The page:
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Ways to combat boredom in July!

July is a quiet month at Saint Mary-of-the-Woods.

Activities slow down and many stay inside to avoid the heat. It is a time for the Sisters of Providence to take time off, visit family or go on retreat.

The month of July has been dedicated to finding ways to stay busy and not get bored. Alan Caruba was a public relations consultant and freelance writer who created the Boring Institute in the mid-1980s, which was then followed by creating National Anti-Boredom Month.

Laughing it up are Sister Claire Hanson, Providence Associate Sheila Donis and Sister Teresa Costello.

In 2019, Columbia University hosted the symposium, “Boredom: Behavioral and Clinical Implications,” hosted by the Research Cluster on Curiosity. The study points out that boredom, when temporary, can spark creativity because the mind is free to roam.

However, when boredom persists, it can lead to or contribute to existing feelings of anxiety, loneliness, anger, poor work performance and an increase in risky behaviors like careless driving, thrill-seeking and addictions, among others.

Fight the Boredom!

There are many ways to combat boredom, including:

  • Visit a friend or family member who you have not connected with in a while,
  • Go to a museum or new exhibit,
  • Schedule a game night,
  • Get creative – try painting, crocheting, or an art class,
  • Start a new exercise routine,
  • Join a book club,
  • Tackle that messy closet, garage or room,
  • Pick up a cookbook and learn something new,
  • Plan a vacation,
  • Make a bucket list and start checking off items, and
  • Find a place to volunteer!

Volunteering not only helps to fight boredom, it is a great way to be a part of a community.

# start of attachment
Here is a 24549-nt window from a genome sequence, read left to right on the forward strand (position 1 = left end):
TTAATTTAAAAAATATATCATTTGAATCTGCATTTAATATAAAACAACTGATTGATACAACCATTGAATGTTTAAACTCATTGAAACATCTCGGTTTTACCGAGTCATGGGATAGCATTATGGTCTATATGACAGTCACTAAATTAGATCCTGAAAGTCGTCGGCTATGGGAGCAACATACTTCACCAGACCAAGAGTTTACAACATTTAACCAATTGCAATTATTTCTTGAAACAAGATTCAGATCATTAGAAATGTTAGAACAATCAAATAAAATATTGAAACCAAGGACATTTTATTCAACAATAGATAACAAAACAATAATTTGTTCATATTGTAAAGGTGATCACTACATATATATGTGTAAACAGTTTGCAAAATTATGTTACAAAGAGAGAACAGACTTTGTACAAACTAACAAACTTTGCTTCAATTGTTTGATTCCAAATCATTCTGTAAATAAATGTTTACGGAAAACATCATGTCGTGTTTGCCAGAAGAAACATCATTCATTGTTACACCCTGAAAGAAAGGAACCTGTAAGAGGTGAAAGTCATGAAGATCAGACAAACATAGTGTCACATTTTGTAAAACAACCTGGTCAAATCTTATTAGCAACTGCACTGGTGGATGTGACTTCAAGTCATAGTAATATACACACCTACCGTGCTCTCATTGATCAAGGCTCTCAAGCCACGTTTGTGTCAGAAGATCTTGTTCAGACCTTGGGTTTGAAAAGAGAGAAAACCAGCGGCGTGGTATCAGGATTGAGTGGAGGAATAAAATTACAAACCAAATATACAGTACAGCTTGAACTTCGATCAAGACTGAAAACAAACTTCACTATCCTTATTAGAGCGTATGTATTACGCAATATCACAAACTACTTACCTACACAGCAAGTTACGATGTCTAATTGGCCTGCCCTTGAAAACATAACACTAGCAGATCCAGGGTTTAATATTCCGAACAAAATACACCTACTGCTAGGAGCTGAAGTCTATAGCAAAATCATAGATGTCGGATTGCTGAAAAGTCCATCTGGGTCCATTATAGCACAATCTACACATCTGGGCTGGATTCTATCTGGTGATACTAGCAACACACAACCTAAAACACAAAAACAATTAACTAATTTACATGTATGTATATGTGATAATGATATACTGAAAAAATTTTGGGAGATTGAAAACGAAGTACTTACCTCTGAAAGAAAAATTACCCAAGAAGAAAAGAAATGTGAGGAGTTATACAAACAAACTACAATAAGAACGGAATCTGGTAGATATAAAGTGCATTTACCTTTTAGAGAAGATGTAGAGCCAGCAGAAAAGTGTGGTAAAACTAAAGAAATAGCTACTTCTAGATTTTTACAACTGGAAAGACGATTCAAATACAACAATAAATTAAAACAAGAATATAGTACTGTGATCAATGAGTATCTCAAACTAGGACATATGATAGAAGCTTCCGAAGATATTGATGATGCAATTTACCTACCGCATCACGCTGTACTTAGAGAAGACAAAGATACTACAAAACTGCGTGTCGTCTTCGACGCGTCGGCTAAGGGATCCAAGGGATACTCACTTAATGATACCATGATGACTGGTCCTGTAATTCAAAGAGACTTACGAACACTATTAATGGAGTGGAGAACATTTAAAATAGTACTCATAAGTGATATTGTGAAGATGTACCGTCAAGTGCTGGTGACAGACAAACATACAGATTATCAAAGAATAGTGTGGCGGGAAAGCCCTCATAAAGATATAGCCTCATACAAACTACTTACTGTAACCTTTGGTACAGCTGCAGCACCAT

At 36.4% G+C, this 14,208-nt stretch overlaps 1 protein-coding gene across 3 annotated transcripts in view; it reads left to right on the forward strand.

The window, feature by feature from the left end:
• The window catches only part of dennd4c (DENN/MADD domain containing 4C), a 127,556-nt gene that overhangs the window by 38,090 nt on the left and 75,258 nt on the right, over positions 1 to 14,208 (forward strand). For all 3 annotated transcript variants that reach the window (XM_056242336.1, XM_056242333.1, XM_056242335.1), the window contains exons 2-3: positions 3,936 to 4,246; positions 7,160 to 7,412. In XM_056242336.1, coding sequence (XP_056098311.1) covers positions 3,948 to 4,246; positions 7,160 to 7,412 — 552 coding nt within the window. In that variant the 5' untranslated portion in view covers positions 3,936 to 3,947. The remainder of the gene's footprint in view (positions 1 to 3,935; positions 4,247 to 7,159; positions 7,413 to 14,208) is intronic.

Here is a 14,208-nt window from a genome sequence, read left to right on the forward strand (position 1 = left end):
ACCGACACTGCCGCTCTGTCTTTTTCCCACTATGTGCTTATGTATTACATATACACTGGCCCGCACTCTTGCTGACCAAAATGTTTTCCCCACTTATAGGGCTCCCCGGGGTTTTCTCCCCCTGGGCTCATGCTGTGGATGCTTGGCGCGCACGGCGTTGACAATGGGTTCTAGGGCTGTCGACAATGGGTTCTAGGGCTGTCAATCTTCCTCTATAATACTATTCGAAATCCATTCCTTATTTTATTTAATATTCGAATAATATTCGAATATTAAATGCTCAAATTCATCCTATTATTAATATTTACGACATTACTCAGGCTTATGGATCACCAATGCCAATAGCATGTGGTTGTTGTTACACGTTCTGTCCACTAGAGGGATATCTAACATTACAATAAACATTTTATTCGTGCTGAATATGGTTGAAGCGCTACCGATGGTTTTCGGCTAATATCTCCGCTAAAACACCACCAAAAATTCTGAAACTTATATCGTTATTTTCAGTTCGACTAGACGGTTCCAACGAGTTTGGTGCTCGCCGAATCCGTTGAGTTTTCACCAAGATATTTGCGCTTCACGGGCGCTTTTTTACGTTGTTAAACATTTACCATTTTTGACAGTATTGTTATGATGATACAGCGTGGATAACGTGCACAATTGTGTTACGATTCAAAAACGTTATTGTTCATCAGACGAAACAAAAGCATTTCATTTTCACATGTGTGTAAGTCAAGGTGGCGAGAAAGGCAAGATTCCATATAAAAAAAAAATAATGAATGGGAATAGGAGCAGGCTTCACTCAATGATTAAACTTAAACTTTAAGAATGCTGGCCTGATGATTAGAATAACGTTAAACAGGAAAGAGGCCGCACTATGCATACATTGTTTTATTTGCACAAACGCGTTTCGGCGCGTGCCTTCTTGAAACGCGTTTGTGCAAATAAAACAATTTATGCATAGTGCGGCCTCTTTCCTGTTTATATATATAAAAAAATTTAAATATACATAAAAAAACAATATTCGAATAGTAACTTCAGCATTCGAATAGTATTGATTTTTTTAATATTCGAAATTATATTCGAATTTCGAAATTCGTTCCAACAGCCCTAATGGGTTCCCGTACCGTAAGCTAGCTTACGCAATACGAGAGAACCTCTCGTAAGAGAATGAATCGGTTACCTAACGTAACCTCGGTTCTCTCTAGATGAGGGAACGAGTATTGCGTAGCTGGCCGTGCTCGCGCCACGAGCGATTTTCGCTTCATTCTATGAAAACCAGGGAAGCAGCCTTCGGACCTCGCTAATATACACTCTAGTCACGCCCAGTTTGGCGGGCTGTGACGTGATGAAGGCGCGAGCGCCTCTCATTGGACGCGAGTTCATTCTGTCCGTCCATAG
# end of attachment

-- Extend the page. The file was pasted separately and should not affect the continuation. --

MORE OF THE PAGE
The Sisters of Providence offer one-time group volunteer experiences, along with short- and long-term opportunities lasting anywhere from one month to several months or more. Group or individual one-time projects could include helping at our annual Summer Book Sale, hosting a car wash, working on the White Violet Center Farm or Providence Food Pantry project, or beautifying the campus by weeding around various shrines and grottos.

It Lasts a Lifetime!

Regularly scheduled volunteers are always needed to visit with long-term care residents at Providence Health Care, work on animal or garden chores at the White Violet Center for Eco-Justice, greet guests at our administrative office, help weekly at Providence Food Pantry or assist sisters with every day tasks like reading or getting to the store.

While National Anti-Boredom Month only lasts for one month, the effects of volunteering can last a lifetime.

When you are ready to learn more or start volunteering, email volunteer@spsmw.org or call 812-535-2878 to get start.

Remember that keeping boredom away is good for your mental health!

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Sarah Knoblock

Sarah Knoblock

A former volunteer herself, Sarah is the Coordinator of Volunteer Services for the Sisters of Providence. For more information on volunteering, contact Sarah at sknoblock@spsmw.org or call 812-535-2878.

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  1. Avatar Mary Montgomery on July 5, 2024 at 8:04 am

    Thanks, Sarah!
    Wonderful article!
    Tonight a few of us are going to 12 Points for Bill Pine’s band and to also hear Richard Goodall of “America’s Got Talent”! 😊🎶

  2. Avatar Denise Wilkinson on July 5, 2024 at 9:22 am

    Thanks, Sarah. I’ve never considered how volunteering can contribute to my mental health. And thanks for being such an effective coordinator of volunteers.

  3. Avatar Paula Modaff on July 5, 2024 at 10:23 am

    Thank you, Sarah. Even though I have had few episodes of boredom in my life, your ideas for staying active and involved are excellent.

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